“Stage Door” follows a boardinghouse full of aspiring actresses and their ambitions, dreams and disappointments. Terry Randall (Katharine Hepburn), is an aspiring actress from a wealthy Midwestern family, and a new-comer at the Footlights Club, a modest New York boardinghouse, where she is greeted by a bevy of world-weary actresses and chorus girls. Terry’s haughty manner and highbrow tastes immediately alienate her from her fellow “troopers” who pride themselves on their sharp wit and down-to-earth style. Jean Maitland (Ginger Rogers), Terry’s roommate, is a wise-cracking dancer who resents Terry’s lavish wardrobe and judgmental attitudes. Because of her dubious liaison with theatrical producer Anthony “Tony” Powell (Adolphe Menjou), a notorious womanizer, Jean also dislikes another housemate, the sophisticated Linda Shaw (Gail Patrick). Loved by all of the women, however, is Kay Hamilton (Andrea Leeds), a high-strung  dedicated actress who, although receiving rave notices for a play that she had starred in the previous year, has since been unable to find work.  Miss Luther (Constance Collier) is an aging actress who is Terry’s only supporter and who appoints herself Terry’s mentor. Cynical Judith (Lucille Ball), feisty Eve (Eve Arden), and a young lively Annie (Ann Miller) round out the boardinghouse residents.

 

Ginger Rogers and Katharine Hepburn – “Stage Door” (1937)

 

Other characters include Samuel S. Hinds as Hepburn’s father, Jack Carson as a Seattle lumberman, Grady Sutton as a butcher’s helper, Frank Reicher as a stage director, Franklin Pangborn as as a hiloarious butler, and Ralph Forbes in the role of Hepburn’s stage spouse.

 

Andrea Leeds, Constance Collier, and Katharine Hepburn – “Stage Door” (1937)

 

The entire cast is excellent and the movie is fast paced with snappy dialogue and lively banter. Sharp and humorous, with heart and heartbreaking tragedy, “Stage Door” is a must see for all classic movie fans.

 

Ginger Rogers, Adolphe Menjou, and Katharine Hepburn – “Stage Door” (1937)

 

Stage Door was nominated for the Academy Award for Best Picture and Leeds was nominated for an Academy Award as Best Supporting Actress.

.

Be sociable...Share!!Tweet about this on TwitterShare on FacebookShare on Google+Pin on PinterestShare on StumbleUponShare on LinkedInShare on Tumblr

Louise Brooks at home 1925

The silent film beauty Louise Brooks (Lulu) at home in 1925.

 

Louise Brooks at home 1925 - staircase

Louise Brooks at home 1925 – staircase


 
Louise Brooks 1925 at home in the entrance to her garden

Louise Brooks 1925 at home in the entrance to her garden


 
Louise Brooks - 1925 striking a pose at home in her garden

Louise Brooks – 1925 striking a pose at home in her garden


 
Louise Brooks - 1925 at home in her garden

Louise Brooks – 1925 at home in her garden


 
Louise Brooks relaxing in her garden - 1925

Louise Brooks relaxing in her garden – 1925

Be sociable...Share!!Tweet about this on TwitterShare on FacebookShare on Google+Pin on PinterestShare on StumbleUponShare on LinkedInShare on Tumblr

Martha Hyer

Martha Hyer (August 10, 1924 – May 31, 2014) was an American actress best remembered for her role as Gwen French in “Some Came Running” (1958), for which she was nominated for the Academy Award for Best Supporting Actress.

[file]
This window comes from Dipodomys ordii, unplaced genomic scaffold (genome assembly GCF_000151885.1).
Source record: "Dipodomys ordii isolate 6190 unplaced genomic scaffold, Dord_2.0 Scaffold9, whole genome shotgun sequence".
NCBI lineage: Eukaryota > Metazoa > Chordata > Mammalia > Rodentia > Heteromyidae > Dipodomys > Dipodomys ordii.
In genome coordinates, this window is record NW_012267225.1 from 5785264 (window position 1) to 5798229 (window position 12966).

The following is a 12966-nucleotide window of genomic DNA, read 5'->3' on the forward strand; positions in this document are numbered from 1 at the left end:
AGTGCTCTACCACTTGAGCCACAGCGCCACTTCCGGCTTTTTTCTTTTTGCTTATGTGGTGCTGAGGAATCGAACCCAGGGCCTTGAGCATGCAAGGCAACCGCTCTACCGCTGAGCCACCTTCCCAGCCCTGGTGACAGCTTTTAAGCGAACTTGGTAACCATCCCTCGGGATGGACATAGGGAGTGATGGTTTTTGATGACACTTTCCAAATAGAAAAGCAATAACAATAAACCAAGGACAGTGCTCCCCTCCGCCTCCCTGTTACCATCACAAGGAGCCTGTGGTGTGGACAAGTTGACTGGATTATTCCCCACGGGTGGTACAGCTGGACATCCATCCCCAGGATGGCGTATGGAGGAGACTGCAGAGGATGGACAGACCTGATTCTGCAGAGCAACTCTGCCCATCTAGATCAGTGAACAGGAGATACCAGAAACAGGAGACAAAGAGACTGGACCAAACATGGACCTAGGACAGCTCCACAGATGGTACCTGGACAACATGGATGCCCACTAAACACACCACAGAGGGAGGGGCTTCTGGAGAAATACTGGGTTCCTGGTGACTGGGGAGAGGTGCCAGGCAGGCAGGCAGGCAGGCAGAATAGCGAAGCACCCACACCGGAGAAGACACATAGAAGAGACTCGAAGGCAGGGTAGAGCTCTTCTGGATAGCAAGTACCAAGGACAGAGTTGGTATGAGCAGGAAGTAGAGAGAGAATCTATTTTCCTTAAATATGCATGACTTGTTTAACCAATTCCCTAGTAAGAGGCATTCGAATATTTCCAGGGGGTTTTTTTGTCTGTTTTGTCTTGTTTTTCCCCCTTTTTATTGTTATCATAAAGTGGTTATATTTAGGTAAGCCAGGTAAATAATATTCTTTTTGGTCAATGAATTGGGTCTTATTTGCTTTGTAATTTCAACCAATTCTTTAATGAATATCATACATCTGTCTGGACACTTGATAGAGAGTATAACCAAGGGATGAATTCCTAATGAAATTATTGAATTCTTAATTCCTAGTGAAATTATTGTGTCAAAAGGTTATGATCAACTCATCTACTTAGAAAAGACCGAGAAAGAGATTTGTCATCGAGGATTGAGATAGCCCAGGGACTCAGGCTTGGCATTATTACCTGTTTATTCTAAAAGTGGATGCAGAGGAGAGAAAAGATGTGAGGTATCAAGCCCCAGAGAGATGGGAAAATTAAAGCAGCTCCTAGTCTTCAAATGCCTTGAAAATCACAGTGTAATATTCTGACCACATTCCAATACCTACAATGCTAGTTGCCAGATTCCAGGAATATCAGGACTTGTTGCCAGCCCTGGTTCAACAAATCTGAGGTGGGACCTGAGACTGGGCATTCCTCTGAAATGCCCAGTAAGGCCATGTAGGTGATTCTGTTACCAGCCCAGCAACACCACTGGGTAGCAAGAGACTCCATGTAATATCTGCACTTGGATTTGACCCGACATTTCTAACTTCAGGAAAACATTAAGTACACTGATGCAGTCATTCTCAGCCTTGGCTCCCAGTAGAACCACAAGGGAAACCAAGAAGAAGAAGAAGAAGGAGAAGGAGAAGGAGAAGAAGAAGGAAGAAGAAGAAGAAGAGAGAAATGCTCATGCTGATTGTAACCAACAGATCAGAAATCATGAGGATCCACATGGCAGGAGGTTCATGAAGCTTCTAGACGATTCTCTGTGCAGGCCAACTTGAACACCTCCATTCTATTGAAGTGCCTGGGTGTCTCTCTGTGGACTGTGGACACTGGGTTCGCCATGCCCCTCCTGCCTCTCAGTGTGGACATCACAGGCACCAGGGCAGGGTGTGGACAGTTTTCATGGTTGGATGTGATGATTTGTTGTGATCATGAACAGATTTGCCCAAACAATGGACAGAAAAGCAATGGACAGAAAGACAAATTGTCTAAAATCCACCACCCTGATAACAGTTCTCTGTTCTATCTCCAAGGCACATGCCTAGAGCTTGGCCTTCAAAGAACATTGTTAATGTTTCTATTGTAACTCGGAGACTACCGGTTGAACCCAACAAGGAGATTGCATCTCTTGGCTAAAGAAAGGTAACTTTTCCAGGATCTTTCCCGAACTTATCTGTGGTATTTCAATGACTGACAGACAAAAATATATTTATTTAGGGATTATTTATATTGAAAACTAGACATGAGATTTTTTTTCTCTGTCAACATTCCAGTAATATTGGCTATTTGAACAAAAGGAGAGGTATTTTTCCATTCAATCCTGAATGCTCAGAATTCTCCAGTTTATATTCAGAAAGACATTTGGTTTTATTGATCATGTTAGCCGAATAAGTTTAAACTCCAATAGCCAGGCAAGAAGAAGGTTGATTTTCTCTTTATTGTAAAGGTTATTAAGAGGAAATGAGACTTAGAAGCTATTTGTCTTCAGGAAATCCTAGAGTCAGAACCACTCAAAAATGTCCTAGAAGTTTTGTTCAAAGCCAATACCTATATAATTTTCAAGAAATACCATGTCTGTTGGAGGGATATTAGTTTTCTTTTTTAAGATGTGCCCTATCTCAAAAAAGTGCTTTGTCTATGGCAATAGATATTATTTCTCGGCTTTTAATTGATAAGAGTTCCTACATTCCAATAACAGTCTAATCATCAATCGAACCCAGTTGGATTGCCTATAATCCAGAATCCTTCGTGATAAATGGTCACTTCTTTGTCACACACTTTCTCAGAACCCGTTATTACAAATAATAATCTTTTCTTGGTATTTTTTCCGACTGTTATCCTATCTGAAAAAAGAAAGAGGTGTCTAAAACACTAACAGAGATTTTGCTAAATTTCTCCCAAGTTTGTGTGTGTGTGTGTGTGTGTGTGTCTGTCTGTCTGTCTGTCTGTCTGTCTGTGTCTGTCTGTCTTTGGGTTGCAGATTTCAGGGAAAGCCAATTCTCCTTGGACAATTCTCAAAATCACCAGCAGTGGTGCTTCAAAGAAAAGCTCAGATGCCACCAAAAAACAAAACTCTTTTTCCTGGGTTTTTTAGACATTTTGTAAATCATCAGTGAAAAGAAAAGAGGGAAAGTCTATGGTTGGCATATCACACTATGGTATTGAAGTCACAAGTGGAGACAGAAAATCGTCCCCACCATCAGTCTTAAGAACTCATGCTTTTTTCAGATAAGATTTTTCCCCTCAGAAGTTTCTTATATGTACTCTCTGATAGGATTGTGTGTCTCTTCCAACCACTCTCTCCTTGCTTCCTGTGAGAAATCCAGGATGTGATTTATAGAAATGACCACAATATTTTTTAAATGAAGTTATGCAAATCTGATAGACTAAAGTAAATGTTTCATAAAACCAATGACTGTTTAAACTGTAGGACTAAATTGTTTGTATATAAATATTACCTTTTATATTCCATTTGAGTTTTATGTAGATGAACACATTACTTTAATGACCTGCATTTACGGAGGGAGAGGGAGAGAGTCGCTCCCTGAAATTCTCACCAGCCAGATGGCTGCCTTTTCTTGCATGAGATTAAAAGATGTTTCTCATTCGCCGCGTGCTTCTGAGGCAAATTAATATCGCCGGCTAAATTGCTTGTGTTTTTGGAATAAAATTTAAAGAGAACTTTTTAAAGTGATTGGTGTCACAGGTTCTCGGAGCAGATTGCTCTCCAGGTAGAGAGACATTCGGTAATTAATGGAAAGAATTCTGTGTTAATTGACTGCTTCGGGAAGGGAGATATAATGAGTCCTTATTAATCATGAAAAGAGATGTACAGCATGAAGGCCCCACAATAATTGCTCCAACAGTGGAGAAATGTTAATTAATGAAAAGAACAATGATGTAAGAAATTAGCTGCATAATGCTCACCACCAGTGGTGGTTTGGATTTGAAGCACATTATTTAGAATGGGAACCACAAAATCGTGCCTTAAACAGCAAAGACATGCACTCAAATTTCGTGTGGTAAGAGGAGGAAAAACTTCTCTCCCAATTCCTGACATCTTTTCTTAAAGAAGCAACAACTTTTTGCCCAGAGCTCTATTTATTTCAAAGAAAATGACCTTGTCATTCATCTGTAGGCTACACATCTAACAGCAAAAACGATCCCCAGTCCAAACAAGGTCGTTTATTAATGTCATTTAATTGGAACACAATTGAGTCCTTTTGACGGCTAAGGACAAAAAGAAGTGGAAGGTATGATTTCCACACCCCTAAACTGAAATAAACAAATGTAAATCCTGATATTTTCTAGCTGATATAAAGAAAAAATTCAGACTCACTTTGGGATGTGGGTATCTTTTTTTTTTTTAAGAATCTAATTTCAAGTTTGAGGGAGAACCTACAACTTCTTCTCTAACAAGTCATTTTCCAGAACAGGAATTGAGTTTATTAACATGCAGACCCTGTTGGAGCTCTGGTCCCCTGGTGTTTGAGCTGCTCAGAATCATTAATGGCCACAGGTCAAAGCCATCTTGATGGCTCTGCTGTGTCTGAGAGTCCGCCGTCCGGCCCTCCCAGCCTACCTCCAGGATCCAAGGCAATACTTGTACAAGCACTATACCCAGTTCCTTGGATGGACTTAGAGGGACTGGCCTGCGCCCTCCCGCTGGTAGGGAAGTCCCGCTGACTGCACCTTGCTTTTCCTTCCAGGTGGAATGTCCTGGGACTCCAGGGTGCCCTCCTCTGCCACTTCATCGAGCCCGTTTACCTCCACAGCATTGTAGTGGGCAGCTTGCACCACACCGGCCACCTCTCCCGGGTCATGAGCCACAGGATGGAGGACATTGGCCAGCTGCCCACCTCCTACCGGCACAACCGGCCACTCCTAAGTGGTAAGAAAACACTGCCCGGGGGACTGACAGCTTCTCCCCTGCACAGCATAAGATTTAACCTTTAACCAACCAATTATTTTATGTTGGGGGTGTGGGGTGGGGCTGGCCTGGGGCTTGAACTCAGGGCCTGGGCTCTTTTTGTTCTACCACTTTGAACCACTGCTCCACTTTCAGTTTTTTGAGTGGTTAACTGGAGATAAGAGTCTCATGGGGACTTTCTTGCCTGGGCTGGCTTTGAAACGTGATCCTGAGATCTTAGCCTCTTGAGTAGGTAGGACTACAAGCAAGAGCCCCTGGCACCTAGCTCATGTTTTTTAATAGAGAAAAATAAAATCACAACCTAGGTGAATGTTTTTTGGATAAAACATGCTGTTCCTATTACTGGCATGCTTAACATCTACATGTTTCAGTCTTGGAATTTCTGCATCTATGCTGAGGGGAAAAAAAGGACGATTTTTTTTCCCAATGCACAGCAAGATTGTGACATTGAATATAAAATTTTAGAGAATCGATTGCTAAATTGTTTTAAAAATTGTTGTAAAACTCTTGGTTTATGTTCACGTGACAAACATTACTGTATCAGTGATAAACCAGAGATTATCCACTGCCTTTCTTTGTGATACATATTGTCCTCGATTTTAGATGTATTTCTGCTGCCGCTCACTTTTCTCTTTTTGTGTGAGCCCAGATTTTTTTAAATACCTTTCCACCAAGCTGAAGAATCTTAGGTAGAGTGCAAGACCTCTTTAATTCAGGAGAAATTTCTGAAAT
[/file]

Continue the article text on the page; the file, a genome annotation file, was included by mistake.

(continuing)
Martha Hyer - Publicity shot for "Sabrina" (1954)

Martha Hyer – Publicity shot for “Sabrina” (1954)

Martha Hyer was born on August 10, 1924 in Fort Worth, Texas. She attended Northwestern University where she majored in drama and speech and was a member of Pi Beta Phi fraternity. Once she finished her formal schooling, Hyer landed an uncredited bit role in 1946’s “The Locket” which starred Loraine Day and Robert Mitchum. Gradually Hyer began picking up roles with more and more substance, eventually landing roles in movies such  as “So Big” (1953), “Sabrina” (1954) with Humphrey Bogart, Audrey Hepburn and William Holden, “The Delicate Delinquent” in 1956 which was Jerry Lewis’ first film without Dean Martin, “Houseboat” (1958) with Cary Grant and Sophia Loren, “Ice Palace” (1960), “Desire in the Dust” (1960), “The Carpetbaggers” (1964), and “The Sons of Katie Elder” (1965). Her most significant role came as the love interest of Frank Sinatra in “Some Came Running” for director Vincente Minnelli in 1958, for which Hyer received a nomination for the Academy Award for Best Supporting Actress. Hyer was also one of the actresses considered for the role of the doomed Marion Crane in the Alfred Hitchcock thriller “Psycho” which went to Janet Leigh. Her last film was “Day of the Wolves” in 1973.

 

Martha Hyer

Martha Hyer

 

Martha Hyer also appeared on several television programs such as “Rawhide”, “The Deputy”, “Playhouse 90”, “The Lone Ranger”, “Adventures of Wild Bill Hitchcock”, and “Fireside Theatre” among others. All told, Hyers appeared in over 100 movies and television programs during a career that spanned three decades.

 

Martha Hyer

Martha Hyer

 

Hyer married producer Hal B. Wallis in 1966, and the couple remained together until his death in 1986.
Martha Hyer enjoyed a quiet retirement through the 1980s and 1990s. She died on May 31, 2014, at the age of 89 from natural causes, in Santa Fe, New Mexico, where she had lived for many years.
Her autobiography, ‘Finding My Way: A Hollywood Memoir’, was published in 1990.

Be sociable...Share!!Tweet about this on TwitterShare on FacebookShare on Google+Pin on PinterestShare on StumbleUponShare on LinkedInShare on Tumblr